Commentary May 4, 2015, 12:53 pm

A Legitimate Distinction

In defense of the PEN America Center’s decision to give Charlie Hebdo its Freedom of Expression Courage Award

Get access to 165 years of
Harper’s for only $45.99

United States Canada

CATEGORIES

THE CURRENT ISSUE

June 2016

The Improbability Party

= Subscribers only.
Sign in here.
Subscribe here.

Trump’s People

= Subscribers only.
Sign in here.
Subscribe here.

The Old Man

= Subscribers only.
Sign in here.
Subscribe here.

The Long Rescue

= Subscribers only.
Sign in here.
Subscribe here.

New Television

= Subscribers only.
Sign in here.
Subscribe here.

view Table Content

FEATURED ON HARPERS.ORG

Post
Helen Ouyang on the cost of crowd-sourcing drugs, Paul Wood on Trump's supporters, Walter Kirn on political predictions, Sonia Faleiro on a man's search for his kidnapped children, and Rivka Galchen on The People v. O. J. Simpson.

The new docudrama The People v. O. J. Simpson: American Crime Story (FX) isn’t really about Orenthal James Simpson. It’s about the trials that ran alongside his — those informal, unboundaried, court-of-public-opinion trials in which evidence was heard for and against the murder victims, the defense and the prosecution, the judge, the jury, and the Los Angeles Police Department, to say nothing of white and black America. History has freed us from suspense about Simpson’s verdict, so that the man himself (played here by Cuba Gooding Jr.) is less the tragic hero he seemed in the mid-Nineties than a curiously minor character. He comes to the center of our attention only once, in Episode 2, at the end of the lengthy Ford Bronco chase scene — which in real life was followed by a surreal cavalcade of police cars and media helicopters, as well as an estimated 95 million live viewers — when Simpson repeatedly, and with apparent sincerity, apologizes for taking up so much of so many people’s time. It is an uncannily ordinary moment of social decorum, a sort of could-you-please-pass-the-salt gesture on a sinking Titanic, in which Simpson briefly becomes more than just an archetype.

Photograph (detail) © Eve Arnold/Magnum Photos
Article
Trump’s People·

= Subscribers only.
Sign in here.
Subscribe here.

"All our friends are saying, load up with plenty of ammunition, because after the stores don’t have no food they’re gonna be hitting houses. They’re going to take over America, put their flag on the Capitol.” “Who?” I asked. “ISIS. Oh yeah.”
Photograph by Mark Abramson for Harper's Magazine (detail)
Article
The Long Rescue·

= Subscribers only.
Sign in here.
Subscribe here.

He made them groom and feed the half-dozen horses used to transport the raw bricks to the furnace. Like the horses, the children were beaten with whips.
Photograph (detail) © Narendra Shrestha/EPA/Newscom
Article
The Old Man·

= Subscribers only.
Sign in here.
Subscribe here.

The new docudrama The People v. O. J. Simpson: American Crime Story (FX) isn’t really about Orenthal James Simpson. It’s about the trials that ran alongside his — those informal, unboundaried, court-of-public-opinion trials in which evidence was heard for and against the murder victims, the defense and the prosecution, the judge, the jury, and the Los Angeles Police Department, to say nothing of white and black America. History has freed us from suspense about Simpson’s verdict, so that the man himself (played here by Cuba Gooding Jr.) is less the tragic hero he seemed in the mid-Nineties than a curiously minor character. He comes to the center of our attention only once, in Episode 2, at the end of the lengthy Ford Bronco chase scene — which in real life was followed by a surreal cavalcade of police cars and media helicopters, as well as an estimated 95 million live viewers — when Simpson repeatedly, and with apparent sincerity, apologizes for taking up so much of so many people’s time. It is an uncannily ordinary moment of social decorum, a sort of could-you-please-pass-the-salt gesture on a sinking Titanic, in which Simpson briefly becomes more than just an archetype.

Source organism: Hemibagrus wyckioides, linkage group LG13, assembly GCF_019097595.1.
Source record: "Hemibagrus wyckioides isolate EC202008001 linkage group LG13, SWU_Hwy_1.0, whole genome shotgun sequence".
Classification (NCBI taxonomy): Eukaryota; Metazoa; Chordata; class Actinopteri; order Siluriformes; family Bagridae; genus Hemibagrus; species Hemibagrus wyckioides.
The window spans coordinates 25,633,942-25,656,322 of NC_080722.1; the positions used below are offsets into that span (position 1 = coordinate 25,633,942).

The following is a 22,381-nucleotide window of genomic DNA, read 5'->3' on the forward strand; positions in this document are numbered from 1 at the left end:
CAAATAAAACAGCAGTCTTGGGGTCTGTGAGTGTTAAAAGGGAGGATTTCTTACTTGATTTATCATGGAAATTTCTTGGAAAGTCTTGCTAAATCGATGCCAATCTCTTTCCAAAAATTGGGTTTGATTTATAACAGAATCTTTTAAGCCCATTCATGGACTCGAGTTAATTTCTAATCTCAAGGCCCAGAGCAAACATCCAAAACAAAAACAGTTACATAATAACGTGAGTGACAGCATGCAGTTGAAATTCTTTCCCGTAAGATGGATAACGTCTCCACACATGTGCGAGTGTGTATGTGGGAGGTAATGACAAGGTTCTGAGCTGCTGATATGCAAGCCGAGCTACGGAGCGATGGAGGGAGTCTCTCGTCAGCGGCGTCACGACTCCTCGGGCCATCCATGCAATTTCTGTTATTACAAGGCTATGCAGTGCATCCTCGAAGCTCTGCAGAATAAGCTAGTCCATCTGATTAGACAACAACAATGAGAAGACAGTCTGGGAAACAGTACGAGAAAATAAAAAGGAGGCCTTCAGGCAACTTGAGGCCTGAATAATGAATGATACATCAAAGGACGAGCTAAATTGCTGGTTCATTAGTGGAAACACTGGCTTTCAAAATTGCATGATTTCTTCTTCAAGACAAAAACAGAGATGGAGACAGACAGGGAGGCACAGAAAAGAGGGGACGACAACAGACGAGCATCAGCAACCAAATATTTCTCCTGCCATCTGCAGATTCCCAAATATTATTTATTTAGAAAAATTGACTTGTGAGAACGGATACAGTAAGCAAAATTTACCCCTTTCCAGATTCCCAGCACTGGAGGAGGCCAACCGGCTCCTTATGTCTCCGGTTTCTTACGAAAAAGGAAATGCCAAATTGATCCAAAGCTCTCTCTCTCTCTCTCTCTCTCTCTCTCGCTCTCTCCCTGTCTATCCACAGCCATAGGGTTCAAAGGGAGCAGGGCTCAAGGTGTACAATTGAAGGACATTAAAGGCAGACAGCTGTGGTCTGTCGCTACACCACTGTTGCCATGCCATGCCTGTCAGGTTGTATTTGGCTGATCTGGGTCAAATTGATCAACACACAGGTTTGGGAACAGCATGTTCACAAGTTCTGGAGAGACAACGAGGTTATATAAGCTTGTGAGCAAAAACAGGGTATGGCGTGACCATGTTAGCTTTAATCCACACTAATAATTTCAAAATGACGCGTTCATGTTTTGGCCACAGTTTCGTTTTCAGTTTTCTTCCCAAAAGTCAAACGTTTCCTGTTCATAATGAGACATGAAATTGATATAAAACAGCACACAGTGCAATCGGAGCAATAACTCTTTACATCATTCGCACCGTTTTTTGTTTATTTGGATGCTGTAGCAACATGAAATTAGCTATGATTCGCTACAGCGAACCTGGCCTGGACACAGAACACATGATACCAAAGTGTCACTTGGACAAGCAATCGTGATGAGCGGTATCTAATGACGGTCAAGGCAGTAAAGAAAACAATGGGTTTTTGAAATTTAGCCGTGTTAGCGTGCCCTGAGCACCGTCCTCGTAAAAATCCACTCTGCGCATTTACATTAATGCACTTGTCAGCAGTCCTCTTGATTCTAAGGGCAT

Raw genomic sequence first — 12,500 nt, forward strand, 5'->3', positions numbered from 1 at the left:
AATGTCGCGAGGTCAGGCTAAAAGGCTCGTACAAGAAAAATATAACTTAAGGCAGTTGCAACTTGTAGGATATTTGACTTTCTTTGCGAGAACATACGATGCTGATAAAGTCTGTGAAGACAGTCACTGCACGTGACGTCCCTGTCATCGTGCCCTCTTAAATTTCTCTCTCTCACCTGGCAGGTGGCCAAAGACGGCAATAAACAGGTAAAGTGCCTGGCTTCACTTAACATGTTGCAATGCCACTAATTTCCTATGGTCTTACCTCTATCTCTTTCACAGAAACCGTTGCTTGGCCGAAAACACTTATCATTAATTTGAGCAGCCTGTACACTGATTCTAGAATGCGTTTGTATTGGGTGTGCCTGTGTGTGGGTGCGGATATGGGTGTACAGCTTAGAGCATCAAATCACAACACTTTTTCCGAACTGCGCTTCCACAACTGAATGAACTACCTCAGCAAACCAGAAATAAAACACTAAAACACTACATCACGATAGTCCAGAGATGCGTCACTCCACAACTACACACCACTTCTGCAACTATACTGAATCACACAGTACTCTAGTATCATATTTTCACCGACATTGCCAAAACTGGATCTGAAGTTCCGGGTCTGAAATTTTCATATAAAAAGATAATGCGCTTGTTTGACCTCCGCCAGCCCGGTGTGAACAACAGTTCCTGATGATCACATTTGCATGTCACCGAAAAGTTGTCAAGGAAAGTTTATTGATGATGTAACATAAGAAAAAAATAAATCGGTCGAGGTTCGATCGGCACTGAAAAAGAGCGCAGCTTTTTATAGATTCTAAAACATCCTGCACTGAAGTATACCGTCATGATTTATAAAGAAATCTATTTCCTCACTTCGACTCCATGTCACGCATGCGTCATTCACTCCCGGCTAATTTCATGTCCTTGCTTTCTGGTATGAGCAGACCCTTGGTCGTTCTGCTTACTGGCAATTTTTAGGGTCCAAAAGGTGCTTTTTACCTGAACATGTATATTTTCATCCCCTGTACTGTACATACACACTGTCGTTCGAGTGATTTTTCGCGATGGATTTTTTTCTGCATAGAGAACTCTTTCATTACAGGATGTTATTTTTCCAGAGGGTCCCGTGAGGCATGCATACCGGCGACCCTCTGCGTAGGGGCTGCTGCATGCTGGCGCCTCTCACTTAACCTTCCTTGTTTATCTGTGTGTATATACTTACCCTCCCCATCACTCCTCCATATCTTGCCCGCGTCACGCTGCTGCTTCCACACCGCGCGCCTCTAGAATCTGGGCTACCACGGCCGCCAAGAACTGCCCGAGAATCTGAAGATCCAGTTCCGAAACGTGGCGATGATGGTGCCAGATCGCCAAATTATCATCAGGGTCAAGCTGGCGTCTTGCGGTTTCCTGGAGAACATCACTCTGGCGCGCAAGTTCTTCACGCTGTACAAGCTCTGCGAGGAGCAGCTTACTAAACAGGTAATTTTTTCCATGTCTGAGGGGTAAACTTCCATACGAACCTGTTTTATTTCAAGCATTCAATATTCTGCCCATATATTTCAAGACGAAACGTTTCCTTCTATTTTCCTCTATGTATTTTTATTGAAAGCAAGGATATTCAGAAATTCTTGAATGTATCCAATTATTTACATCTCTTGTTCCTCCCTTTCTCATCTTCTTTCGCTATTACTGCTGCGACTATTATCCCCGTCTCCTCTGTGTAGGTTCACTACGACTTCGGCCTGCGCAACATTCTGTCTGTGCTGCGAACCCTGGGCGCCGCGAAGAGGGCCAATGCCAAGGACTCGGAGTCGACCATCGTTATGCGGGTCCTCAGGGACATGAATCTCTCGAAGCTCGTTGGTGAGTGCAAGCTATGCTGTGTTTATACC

Illustration (detail) by Jen Renninger
Article
New Television·

= Subscribers only.
Sign in here.
Subscribe here.

With its lens shifting from the courtroom to the newsroom to people’s back yards, the series evokes the way in which, for a brief, delusory moment, the O. J. verdict seemed to deliver justice for all black men.
Still from The People vs. OJ Simpson: American Crime Story © FX Networks

Amount an auditor estimated last year that Oregon could save each year by feeding prisoners less food:

$62,000

Kentucky is the saddest state.

An Italian economist was questioned on suspicion of terrorism after a fellow passenger on an American Airlines flight witnessed him writing differential equations on a pad of paper.

Subscribe to the Weekly Review newsletter. Don’t worry, we won’t sell your email address!

HARPER’S FINEST

Mississippi Drift

By

Matt was happy enough to sustain himself on the detritus of a world he saw as careening toward self-destruction, and equally happy to scam a government he despised. 'I’m glad everyone’s so wasteful,' he told me. 'It supports my lifestyle.'

Subscribe Today